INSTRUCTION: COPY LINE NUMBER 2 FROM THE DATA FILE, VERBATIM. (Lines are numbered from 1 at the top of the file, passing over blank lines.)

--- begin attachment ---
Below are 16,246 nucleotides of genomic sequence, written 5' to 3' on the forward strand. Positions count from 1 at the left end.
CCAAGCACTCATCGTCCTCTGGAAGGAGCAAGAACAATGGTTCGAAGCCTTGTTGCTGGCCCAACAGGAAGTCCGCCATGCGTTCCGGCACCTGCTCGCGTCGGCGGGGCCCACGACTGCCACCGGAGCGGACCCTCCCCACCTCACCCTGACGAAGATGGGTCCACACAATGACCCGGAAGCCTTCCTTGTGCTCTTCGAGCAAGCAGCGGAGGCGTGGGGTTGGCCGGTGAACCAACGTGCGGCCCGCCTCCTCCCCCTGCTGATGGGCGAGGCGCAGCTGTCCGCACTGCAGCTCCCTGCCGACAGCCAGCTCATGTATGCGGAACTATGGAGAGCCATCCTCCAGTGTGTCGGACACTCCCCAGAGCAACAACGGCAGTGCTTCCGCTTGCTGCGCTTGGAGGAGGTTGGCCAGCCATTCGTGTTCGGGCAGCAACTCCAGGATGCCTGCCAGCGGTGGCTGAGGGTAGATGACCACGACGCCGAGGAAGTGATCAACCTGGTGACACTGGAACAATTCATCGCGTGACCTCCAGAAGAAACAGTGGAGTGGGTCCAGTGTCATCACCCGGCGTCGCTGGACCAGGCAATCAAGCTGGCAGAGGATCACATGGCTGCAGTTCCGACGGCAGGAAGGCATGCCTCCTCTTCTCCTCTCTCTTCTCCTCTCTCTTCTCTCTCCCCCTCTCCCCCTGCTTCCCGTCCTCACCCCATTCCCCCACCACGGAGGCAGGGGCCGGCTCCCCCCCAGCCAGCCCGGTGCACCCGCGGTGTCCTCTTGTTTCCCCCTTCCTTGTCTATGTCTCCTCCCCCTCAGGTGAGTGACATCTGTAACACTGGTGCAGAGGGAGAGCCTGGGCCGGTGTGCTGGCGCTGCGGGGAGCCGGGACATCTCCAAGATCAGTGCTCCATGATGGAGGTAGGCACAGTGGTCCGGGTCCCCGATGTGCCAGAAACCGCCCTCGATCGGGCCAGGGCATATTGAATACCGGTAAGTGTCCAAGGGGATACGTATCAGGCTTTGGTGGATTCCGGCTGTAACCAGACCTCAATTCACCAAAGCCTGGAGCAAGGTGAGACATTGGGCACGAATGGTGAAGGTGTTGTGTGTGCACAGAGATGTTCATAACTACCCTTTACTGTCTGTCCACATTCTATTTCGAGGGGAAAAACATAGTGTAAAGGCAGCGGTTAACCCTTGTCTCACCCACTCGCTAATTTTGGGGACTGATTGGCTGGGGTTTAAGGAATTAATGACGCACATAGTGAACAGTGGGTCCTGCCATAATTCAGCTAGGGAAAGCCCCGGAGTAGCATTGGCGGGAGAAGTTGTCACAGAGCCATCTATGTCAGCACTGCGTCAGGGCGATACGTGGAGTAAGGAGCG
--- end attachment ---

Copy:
CCAAGCACTCATCGTCCTCTGGAAGGAGCAAGAACAATGGTTCGAAGCCTTGTTGCTGGCCCAACAGGAAGTCCGCCATGCGTTCCGGCACCTGCTCGCGTCGGCGGGGCCCACGACTGCCACCGGAGCGGACCCTCCCCACCTCACCCTGACGAAGATGGGTCCACACAATGACCCGGAAGCCTTCCTTGTGCTCTTCGAGCAAGCAGCGGAGGCGTGGGGTTGGCCGGTGAACCAACGTGCGGCCCGCCTCCTCCCCCTGCTGATGGGCGAGGCGCAGCTGTCCGCACTGCAGCTCCCTGCCGACAGCCAGCTCATGTATGCGGAACTATGGAGAGCCATCCTCCAGTGTGTCGGACACTCCCCAGAGCAACAACGGCAGTGCTTCCGCTTGCTGCGCTTGGAGGAGGTTGGCCAGCCATTCGTGTTCGGGCAGCAACTCCAGGATGCCTGCCAGCGGTGGCTGAGGGTAGATGACCACGACGCCGAGGAAGTGATCAACCTGGTGACACTGGAACAATTCATCGCGTGACCTCCAGAAGAAACAGTGGAGTGGGTCCAGTGTCATCACCCGGCGTCGCTGGACCAGGCAATCAAGCTGGCAGAGGATCACATGGCTGCAGTTCCGACGGCAGGAAGGCATGCCTCCTCTTCTCCTCTCTCTTCTCCTCTCTCTTCTCTCTCCCCCTCTCCCCCTGCTTCCCGTCCTCACCCCATTCCCCCACCACGGAGGCAGGGGCCGGCTCCCCCCCAGCCAGCCCGGTGCACCCGCGGTGTCCTCTTGTTTCCCCCTTCCTTGTCTATGTCTCCTCCCCCTCAGGTGAGTGACATCTGTAACACTGGTGCAGAGGGAGAGCCTGGGCCGGTGTGCTGGCGCTGCGGGGAGCCGGGACATCTCCAAGATCAGTGCTCCATGATGGAGGTAGGCACAGTGGTCCGGGTCCCCGATGTGCCAGAAACCGCCCTCGATCGGGCCAGGGCATATTGAATACCGGTAAGTGTCCAAGGGGATACGTATCAGGCTTTGGTGGATTCCGGCTGTAACCAGACCTCAATTCACCAAAGCCTGGAGCAAGGTGAGACATTGGGCACGAATGGTGAAGGTGTTGTGTGTGCACAGAGATGTTCATAACTACCCTTTACTGTCTGTCCACATTCTATTTCGAGGGGAAAAACATAGTGTAAAGGCAGCGGTTAACCCTTGTCTCACCCACTCGCTAATTTTGGGGACTGATTGGCTGGGGTTTAAGGAATTAATGACGCACATAGTGAACAGTGGGTCCTGCCATAATTCAGCTAGGGAAAGCCCCGGAGTAGCATTGGCGGGAGAAGTTGTCACAGAGCCATCTATGTCAGCACTGCGTCAGGGCGATACGTGGAGTAAGGAGCG